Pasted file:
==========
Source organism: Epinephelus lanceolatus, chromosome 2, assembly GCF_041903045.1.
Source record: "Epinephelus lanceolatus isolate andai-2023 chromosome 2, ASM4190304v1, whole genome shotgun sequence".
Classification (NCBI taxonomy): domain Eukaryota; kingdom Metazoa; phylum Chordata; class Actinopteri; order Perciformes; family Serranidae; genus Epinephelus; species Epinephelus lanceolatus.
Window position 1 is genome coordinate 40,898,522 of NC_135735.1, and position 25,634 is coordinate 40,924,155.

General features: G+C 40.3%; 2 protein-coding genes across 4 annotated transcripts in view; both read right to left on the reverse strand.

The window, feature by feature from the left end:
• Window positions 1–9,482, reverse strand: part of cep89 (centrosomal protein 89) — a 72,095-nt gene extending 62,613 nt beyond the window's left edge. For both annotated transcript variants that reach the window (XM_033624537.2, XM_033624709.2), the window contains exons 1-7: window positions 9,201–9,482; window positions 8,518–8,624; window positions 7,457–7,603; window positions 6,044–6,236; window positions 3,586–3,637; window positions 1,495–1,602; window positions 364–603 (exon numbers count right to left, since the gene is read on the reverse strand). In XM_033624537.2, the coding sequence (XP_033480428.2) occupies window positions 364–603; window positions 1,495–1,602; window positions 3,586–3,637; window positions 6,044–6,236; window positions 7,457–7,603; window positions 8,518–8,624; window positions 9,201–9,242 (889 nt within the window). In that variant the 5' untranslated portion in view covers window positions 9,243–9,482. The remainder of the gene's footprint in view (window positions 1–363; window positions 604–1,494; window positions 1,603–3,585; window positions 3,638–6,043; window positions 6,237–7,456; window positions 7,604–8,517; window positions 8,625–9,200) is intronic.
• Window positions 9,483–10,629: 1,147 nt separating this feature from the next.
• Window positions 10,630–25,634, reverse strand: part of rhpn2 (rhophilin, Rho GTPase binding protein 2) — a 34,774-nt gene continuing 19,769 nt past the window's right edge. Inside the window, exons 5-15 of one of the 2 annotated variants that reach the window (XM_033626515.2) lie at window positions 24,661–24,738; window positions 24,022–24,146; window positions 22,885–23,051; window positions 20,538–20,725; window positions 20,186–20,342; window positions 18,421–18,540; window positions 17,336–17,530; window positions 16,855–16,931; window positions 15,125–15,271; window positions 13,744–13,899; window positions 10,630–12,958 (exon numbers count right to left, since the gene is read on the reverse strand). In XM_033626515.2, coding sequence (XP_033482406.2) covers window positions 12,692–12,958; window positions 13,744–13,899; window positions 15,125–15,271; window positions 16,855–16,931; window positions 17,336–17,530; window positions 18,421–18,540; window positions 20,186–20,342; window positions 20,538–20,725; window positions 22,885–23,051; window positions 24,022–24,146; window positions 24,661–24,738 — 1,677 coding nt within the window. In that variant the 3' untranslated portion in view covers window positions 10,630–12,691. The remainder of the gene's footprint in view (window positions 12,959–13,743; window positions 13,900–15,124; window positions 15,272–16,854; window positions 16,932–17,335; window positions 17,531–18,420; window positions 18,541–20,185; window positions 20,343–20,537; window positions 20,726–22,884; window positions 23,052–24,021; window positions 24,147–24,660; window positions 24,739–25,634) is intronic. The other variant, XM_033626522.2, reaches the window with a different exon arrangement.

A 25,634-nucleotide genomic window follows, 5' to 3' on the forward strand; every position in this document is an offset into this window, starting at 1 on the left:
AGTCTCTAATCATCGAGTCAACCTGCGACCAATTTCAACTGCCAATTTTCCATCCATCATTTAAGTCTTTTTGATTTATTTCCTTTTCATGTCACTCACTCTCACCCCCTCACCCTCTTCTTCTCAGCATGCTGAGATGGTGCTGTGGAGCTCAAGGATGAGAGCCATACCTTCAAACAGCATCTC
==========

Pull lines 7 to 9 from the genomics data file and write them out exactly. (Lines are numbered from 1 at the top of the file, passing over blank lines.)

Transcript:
• Window positions 1–9,482, reverse strand: part of cep89 (centrosomal protein 89) — a 72,095-nt gene extending 62,613 nt beyond the window's left edge. For both annotated transcript variants that reach the window (XM_033624537.2, XM_033624709.2), the window contains exons 1-7: window positions 9,201–9,482; window positions 8,518–8,624; window positions 7,457–7,603; window positions 6,044–6,236; window positions 3,586–3,637; window positions 1,495–1,602; window positions 364–603 (exon numbers count right to left, since the gene is read on the reverse strand). In XM_033624537.2, the coding sequence (XP_033480428.2) occupies window positions 364–603; window positions 1,495–1,602; window positions 3,586–3,637; window positions 6,044–6,236; window positions 7,457–7,603; window positions 8,518–8,624; window positions 9,201–9,242 (889 nt within the window). In that variant the 5' untranslated portion in view covers window positions 9,243–9,482. The remainder of the gene's footprint in view (window positions 1–363; window positions 604–1,494; window positions 1,603–3,585; window positions 3,638–6,043; window positions 6,237–7,456; window positions 7,604–8,517; window positions 8,625–9,200) is intronic.
• Window positions 9,483–10,629: 1,147 nt separating this feature from the next.
• Window positions 10,630–25,634, reverse strand: part of rhpn2 (rhophilin, Rho GTPase binding protein 2) — a 34,774-nt gene continuing 19,769 nt past the window's right edge. Inside the window, exons 5-15 of one of the 2 annotated variants that reach the window (XM_033626515.2) lie at window positions 24,661–24,738; window positions 24,022–24,146; window positions 22,885–23,051; window positions 20,538–20,725; window positions 20,186–20,342; window positions 18,421–18,540; window positions 17,336–17,530; window positions 16,855–16,931; window positions 15,125–15,271; window positions 13,744–13,899; window positions 10,630–12,958 (exon numbers count right to left, since the gene is read on the reverse strand). In XM_033626515.2, coding sequence (XP_033482406.2) covers window positions 12,692–12,958; window positions 13,744–13,899; window positions 15,125–15,271; window positions 16,855–16,931; window positions 17,336–17,530; window positions 18,421–18,540; window positions 20,186–20,342; window positions 20,538–20,725; window positions 22,885–23,051; window positions 24,022–24,146; window positions 24,661–24,738 — 1,677 coding nt within the window. In that variant the 3' untranslated portion in view covers window positions 10,630–12,691. The remainder of the gene's footprint in view (window positions 12,959–13,743; window positions 13,900–15,124; window positions 15,272–16,854; window positions 16,932–17,335; window positions 17,531–18,420; window positions 18,541–20,185; window positions 20,343–20,537; window positions 20,726–22,884; window positions 23,052–24,021; window positions 24,147–24,660; window positions 24,739–25,634) is intronic. The other variant, XM_033626522.2, reaches the window with a different exon arrangement.